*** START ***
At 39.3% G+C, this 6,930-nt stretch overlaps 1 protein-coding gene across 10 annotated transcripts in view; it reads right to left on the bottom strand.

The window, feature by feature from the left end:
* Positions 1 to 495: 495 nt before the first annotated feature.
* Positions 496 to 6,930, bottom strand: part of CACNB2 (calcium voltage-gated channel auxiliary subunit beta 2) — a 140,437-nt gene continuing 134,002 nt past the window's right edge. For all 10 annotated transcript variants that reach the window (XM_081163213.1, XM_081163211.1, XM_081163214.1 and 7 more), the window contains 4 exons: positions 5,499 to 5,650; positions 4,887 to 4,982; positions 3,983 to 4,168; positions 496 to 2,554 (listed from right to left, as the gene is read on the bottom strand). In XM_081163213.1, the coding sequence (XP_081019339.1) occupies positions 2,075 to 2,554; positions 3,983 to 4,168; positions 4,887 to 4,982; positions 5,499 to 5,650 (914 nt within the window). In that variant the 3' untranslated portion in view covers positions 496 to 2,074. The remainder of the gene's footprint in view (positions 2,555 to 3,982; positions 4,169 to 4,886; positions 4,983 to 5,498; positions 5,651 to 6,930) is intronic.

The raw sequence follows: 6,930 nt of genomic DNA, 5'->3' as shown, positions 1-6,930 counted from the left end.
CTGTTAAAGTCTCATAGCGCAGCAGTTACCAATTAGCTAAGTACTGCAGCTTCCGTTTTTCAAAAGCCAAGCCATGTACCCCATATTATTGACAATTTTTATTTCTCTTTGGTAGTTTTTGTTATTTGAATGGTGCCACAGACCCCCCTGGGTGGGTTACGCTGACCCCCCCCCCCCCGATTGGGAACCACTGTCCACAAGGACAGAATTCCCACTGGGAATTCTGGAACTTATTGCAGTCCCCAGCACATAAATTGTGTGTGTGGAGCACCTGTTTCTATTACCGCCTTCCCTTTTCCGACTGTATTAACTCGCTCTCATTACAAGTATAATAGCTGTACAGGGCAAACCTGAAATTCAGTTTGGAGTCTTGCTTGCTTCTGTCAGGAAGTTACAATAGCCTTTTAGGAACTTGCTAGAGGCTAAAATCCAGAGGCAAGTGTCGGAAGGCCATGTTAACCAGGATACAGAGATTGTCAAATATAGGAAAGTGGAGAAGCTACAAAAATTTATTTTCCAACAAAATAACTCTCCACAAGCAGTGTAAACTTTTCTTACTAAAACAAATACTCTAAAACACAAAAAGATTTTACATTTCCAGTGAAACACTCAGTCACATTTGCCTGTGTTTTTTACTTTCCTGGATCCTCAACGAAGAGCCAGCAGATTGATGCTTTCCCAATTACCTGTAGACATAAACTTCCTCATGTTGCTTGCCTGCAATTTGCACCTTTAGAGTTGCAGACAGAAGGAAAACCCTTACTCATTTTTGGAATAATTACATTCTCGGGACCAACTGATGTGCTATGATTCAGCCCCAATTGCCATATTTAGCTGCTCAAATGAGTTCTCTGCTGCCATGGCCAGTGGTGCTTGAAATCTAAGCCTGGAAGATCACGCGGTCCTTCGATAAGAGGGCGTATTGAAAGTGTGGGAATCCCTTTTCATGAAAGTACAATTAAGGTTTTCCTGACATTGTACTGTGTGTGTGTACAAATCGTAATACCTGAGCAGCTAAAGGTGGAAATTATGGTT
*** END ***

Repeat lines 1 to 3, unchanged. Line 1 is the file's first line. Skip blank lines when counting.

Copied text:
At 39.3% G+C, this 6,930-nt stretch overlaps 1 protein-coding gene across 10 annotated transcripts in view; it reads right to left on the bottom strand.

The window, feature by feature from the left end:
* Positions 1 to 495: 495 nt before the first annotated feature.